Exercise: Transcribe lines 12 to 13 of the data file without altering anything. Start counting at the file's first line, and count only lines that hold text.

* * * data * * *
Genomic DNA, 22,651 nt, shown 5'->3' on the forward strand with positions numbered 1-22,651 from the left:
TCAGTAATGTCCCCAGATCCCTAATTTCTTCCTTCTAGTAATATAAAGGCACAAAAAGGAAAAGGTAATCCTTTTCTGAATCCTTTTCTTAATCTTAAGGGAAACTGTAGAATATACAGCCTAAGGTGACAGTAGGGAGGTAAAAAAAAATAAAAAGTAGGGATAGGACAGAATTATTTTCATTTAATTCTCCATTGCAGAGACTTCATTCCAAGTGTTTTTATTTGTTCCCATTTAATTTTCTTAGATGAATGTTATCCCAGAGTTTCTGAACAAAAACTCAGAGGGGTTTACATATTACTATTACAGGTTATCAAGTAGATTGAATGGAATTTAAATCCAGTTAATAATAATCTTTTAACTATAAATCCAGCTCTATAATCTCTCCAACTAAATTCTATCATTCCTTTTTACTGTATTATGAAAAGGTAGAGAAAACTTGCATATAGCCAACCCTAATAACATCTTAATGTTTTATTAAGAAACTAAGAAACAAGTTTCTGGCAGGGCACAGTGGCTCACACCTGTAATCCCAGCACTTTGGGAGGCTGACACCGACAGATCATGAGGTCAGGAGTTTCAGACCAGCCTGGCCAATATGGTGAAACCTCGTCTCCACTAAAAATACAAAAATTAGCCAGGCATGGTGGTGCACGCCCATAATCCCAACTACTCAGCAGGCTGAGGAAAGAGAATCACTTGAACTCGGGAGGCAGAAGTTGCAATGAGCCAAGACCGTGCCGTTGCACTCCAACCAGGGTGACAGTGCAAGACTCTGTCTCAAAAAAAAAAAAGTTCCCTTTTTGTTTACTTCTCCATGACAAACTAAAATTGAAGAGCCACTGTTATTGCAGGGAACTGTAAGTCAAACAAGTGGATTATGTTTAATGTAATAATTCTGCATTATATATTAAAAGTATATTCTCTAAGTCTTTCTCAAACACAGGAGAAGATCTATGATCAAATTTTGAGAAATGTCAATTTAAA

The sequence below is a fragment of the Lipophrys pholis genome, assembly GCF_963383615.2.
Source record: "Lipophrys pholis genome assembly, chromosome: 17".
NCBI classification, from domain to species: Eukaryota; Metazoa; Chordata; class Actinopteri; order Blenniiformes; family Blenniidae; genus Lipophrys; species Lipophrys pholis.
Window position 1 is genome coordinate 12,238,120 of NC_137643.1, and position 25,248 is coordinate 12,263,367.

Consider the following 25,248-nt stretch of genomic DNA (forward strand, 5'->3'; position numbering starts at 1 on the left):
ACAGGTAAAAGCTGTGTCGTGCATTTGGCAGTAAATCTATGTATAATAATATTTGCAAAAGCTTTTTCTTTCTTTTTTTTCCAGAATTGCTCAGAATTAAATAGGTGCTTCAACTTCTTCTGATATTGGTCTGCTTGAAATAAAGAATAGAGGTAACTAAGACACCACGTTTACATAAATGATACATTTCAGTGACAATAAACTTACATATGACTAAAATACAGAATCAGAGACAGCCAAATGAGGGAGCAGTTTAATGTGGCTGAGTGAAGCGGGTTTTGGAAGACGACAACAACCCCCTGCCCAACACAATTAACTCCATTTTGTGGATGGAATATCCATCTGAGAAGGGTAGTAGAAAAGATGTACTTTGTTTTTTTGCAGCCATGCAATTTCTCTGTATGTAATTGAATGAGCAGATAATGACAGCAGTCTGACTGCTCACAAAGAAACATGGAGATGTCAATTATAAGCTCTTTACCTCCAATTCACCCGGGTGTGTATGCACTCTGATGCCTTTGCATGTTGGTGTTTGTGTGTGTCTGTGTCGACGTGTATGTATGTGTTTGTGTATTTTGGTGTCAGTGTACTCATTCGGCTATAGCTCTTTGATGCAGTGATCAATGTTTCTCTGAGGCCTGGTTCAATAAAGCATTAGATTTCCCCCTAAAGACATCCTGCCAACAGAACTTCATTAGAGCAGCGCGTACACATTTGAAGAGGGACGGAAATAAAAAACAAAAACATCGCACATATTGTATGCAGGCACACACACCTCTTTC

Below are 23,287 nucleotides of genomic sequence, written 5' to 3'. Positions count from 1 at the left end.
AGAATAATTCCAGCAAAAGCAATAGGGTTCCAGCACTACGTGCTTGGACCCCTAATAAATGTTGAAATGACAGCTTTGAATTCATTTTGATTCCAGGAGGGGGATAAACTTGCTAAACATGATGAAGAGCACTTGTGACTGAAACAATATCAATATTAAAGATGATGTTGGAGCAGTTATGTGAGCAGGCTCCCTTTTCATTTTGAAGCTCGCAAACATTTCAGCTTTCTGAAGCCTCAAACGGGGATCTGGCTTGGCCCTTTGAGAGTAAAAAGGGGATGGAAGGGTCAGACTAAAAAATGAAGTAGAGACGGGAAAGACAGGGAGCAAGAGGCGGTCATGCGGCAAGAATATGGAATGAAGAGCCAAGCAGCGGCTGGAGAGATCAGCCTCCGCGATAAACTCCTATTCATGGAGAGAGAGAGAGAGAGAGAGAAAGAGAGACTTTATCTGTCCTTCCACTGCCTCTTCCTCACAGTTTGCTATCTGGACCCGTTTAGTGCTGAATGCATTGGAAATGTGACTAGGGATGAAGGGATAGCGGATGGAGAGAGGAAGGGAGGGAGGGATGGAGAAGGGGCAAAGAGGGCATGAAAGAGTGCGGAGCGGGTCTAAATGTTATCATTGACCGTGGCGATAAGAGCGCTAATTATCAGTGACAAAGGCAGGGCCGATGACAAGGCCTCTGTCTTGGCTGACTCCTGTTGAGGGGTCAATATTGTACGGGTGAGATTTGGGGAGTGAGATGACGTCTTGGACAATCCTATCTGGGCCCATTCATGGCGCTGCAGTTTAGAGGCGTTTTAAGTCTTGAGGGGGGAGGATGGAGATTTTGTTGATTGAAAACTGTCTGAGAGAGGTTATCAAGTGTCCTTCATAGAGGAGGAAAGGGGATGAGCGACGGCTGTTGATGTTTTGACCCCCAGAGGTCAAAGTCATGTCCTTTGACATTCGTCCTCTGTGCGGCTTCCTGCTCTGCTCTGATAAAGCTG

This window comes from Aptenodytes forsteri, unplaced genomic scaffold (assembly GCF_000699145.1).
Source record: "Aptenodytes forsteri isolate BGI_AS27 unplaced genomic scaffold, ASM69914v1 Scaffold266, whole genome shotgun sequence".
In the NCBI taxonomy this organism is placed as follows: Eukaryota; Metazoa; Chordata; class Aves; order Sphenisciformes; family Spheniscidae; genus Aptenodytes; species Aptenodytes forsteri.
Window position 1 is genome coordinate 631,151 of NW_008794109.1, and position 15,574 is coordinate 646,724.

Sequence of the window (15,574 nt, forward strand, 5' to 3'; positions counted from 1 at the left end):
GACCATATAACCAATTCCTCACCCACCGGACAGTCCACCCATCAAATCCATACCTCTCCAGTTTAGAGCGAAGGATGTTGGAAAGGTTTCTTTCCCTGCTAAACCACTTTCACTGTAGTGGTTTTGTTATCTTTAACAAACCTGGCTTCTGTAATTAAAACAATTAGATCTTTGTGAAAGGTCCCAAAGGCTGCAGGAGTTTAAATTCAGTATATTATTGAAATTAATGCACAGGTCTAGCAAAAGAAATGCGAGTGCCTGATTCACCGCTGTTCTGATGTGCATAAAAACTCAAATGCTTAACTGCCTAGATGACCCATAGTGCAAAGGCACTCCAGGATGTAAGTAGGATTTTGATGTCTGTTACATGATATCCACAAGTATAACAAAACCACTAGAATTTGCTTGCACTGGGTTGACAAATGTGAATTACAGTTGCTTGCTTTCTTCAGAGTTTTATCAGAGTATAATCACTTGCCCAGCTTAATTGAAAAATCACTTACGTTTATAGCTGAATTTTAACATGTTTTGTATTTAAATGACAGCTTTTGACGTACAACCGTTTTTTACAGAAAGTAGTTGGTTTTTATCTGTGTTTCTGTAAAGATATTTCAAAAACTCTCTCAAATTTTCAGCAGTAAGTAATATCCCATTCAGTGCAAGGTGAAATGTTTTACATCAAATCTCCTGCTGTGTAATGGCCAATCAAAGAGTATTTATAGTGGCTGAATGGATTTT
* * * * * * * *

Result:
Source record: "Aptenodytes forsteri isolate BGI_AS27 unplaced genomic scaffold, ASM69914v1 Scaffold266, whole genome shotgun sequence".
In the NCBI taxonomy this organism is placed as follows: Eukaryota; Metazoa; Chordata; class Aves; order Sphenisciformes; family Spheniscidae; genus Aptenodytes; species Aptenodytes forsteri.